Does drinking coffee immediately after breakfast or lunch or dinner impact health?

  • Why would you think that it does? What is the reasoning behind this question?
    – Mayo
    Apr 9, 2018 at 13:26

2 Answers 2


I think this is a rather broad question to answer. Are you looking for overall health effects of coffee or specifically for effects on digestion after eating?

In the former case, recent research has delivered very strong evidence that drinking a moderate amount of coffee (about 3 cups a day) has strong positive health benefits, reducing premature mortality quite dramatically. Among others coffee likely has positive effects on cardiovascular diseases, can be preventative to some types of cancer and alzheimer diseases and has positive effects on diabetes. See for example here, here and here.

The latter case is less conclusive I think. There have been studies showing that coffee (the chlorogenic acid in it) reduces glucose intake from digestion. While a decrease in nutrient intake seems like a bad thing at first glance, it may be beneficial for patients of diabetes, because it regulates glucose intake after meals and may help in preventing spikes/drops in insulin levels. I guess for someone struggling to get enough nutrients (due to other digestive diseases for example) excessive coffee consumption could have adverse effects. For healthy people moderate amounts most likely don't have negative effects (see the linked studies). There's also some evidence that coffee has beneficial effects on your microbial composition in your intestines (see here)

There's some other less severe potential issues that might arise, like an increase in reflux symptoms, due to excessive production of stomach acid (however dark roasts of coffee might even have acid reducing effects).

So overall I'd argue that the potential health benefits by far outweigh negative effects, except maybe in some cases of pre-existing conditions such as diseases of stomach and/or intestines.


  1. Gunter M. et al. Coffee Drinking and Mortality in 10 European Countries: A Multinational Cohort Study. Ann Intern Med. 2017;167:236–247. doi: 10.7326/M16-2945
  2. Jaquet M. et al. Impact of coffee consumption on the gut microbiota: A human volunteer study, In International Journal of Food Microbiology 2009; 130.2: 117-121, https://doi.org/10.1016/j.ijfoodmicro.2009.01.011.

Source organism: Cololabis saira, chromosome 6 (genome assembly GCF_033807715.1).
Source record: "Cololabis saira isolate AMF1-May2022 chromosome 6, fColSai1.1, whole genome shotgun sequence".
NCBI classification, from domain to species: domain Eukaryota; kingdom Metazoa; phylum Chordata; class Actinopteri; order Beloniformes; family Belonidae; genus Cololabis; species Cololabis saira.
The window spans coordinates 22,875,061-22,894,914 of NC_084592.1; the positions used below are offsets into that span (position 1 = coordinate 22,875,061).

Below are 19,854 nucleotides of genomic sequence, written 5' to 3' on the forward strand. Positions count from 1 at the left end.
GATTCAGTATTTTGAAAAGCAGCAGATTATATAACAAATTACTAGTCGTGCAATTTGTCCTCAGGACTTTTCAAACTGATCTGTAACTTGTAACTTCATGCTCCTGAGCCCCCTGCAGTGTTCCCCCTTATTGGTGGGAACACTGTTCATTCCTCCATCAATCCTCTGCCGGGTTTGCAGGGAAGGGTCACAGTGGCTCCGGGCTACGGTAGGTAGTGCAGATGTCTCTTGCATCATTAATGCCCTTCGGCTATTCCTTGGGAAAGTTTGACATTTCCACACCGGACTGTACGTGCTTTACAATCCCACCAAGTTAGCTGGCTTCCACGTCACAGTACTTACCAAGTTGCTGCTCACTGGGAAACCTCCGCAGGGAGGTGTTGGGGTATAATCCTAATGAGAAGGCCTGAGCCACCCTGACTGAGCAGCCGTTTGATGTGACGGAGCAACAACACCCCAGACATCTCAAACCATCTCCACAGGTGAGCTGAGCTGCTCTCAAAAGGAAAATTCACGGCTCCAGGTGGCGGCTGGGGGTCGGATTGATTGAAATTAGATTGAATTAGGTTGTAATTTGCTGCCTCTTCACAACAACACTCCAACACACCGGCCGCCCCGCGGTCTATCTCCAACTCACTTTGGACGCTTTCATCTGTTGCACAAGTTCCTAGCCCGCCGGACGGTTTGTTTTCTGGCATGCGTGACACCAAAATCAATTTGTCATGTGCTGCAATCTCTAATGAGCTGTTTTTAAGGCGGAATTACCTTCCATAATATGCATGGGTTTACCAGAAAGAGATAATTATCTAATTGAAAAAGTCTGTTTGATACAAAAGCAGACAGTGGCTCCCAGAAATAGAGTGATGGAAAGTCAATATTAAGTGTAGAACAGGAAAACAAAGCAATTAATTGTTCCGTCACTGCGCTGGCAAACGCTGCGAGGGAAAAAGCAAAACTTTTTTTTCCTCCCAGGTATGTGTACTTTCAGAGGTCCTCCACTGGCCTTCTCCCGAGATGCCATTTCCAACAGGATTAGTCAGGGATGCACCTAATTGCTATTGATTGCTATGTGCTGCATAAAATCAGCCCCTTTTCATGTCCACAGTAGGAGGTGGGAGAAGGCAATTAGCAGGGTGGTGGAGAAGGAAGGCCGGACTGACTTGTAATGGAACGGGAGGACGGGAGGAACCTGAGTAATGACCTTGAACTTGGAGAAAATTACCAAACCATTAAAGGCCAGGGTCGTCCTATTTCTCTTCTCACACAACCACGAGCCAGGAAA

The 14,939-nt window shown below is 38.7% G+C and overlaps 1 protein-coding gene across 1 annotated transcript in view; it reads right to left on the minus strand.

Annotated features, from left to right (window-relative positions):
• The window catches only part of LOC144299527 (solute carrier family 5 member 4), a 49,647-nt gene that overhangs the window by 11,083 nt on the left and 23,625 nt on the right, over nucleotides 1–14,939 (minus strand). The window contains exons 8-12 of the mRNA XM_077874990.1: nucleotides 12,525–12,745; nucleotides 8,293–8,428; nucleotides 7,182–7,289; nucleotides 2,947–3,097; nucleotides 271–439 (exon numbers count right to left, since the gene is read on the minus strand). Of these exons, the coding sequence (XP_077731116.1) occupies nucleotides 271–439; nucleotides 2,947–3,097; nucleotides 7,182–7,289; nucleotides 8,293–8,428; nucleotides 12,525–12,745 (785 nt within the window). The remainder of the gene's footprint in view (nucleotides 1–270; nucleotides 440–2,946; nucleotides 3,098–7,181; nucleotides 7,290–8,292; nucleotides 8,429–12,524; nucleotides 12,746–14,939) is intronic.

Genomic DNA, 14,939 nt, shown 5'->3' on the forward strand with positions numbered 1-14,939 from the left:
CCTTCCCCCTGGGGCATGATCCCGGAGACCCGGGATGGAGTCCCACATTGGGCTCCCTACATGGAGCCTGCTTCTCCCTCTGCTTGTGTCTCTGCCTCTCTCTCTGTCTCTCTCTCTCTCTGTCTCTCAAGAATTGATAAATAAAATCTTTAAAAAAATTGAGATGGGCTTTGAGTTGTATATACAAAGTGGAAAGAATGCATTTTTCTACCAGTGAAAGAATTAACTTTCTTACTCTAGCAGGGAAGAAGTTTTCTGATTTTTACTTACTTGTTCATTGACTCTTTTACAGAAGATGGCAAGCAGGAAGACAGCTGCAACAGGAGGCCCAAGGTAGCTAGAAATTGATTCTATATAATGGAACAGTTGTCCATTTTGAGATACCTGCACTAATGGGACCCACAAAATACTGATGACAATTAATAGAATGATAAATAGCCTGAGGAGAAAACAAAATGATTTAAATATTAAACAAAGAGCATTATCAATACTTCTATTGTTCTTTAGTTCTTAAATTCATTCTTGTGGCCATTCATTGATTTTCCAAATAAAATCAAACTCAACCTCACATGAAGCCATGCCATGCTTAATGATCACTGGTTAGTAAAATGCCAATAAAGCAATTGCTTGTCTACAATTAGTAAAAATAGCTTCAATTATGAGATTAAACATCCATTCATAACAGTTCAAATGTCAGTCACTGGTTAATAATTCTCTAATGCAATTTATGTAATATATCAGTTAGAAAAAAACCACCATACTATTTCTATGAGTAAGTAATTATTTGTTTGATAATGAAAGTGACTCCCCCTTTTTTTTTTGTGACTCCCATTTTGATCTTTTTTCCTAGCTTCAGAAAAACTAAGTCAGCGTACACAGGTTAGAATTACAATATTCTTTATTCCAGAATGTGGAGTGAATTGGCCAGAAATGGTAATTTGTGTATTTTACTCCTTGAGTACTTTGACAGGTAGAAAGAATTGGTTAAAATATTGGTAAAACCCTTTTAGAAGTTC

3. Poole R. et al. Coffee consumption and health: umbrella review of meta-analyses of multiple health outcomes. BMJ 2017. doi: 10.1136/bmj.j5024
  4. Song-Yi Park et al. Association of Coffee Consumption With Total and Cause-Specific Mortality Among Nonwhite Populations. Ann Intern Med. 2017;167:228–235. doi: 10.7326/M16-2472
  • Thank you so much for detail explanation. I am concerned drinking coffee immediately after lunch or dinner. But it sounds to me that, there is health benefit on drinking coffee after the lunch or dinner
    – goofyui
    Dec 11, 2017 at 20:57
  • I would say that there is at least no known adverse health effects or rather the small possible negative health effects should be outweighed by positive effects. The consensus is slowly going towards a very beneficial view of moderate coffee consumption and at is safe to assume, based on the evidence available that for most people coffee has at least no negative effects. If you suffer from a chronic disease however you should definitely consult your doctor. Especially for any kind of problem with digestion, but also very high blood pressure etc. Other than that, enjoy your coffee.
    – avocado1
    Dec 11, 2017 at 23:43

It's a general question so in (general) order to make caffeine your friend & not your enemy healthy-wise, the best time to drink coffee is upon awakening either from your sleep or nap if you take one. Coffee "works" after 20 min you may drink it but it remains to our system for 8-12 hours. Drinking coffee within 3-4 hours before sleep is not recommended as it may advance your sleep phase (you will go to sleep later, then you can wake later etc). So yes for breakfast, lunch but no for dinner. You can try decaffeinated sometimes, you may like it.

  • ^ no problem :-)
    – jomustech
    Dec 13, 2017 at 20:10
  • Drinking coffee in the evening is going to disrupt your sleep. Depending on how sensitive you are to caffeine, coffee after lunch may also cause sleep issues. This can cause a number of long-term negative health effects. Through trial and error I have found that 3pm is the ideal time for me to cut the caffeine.
    – Daniel F
    Dec 21, 2017 at 14:44

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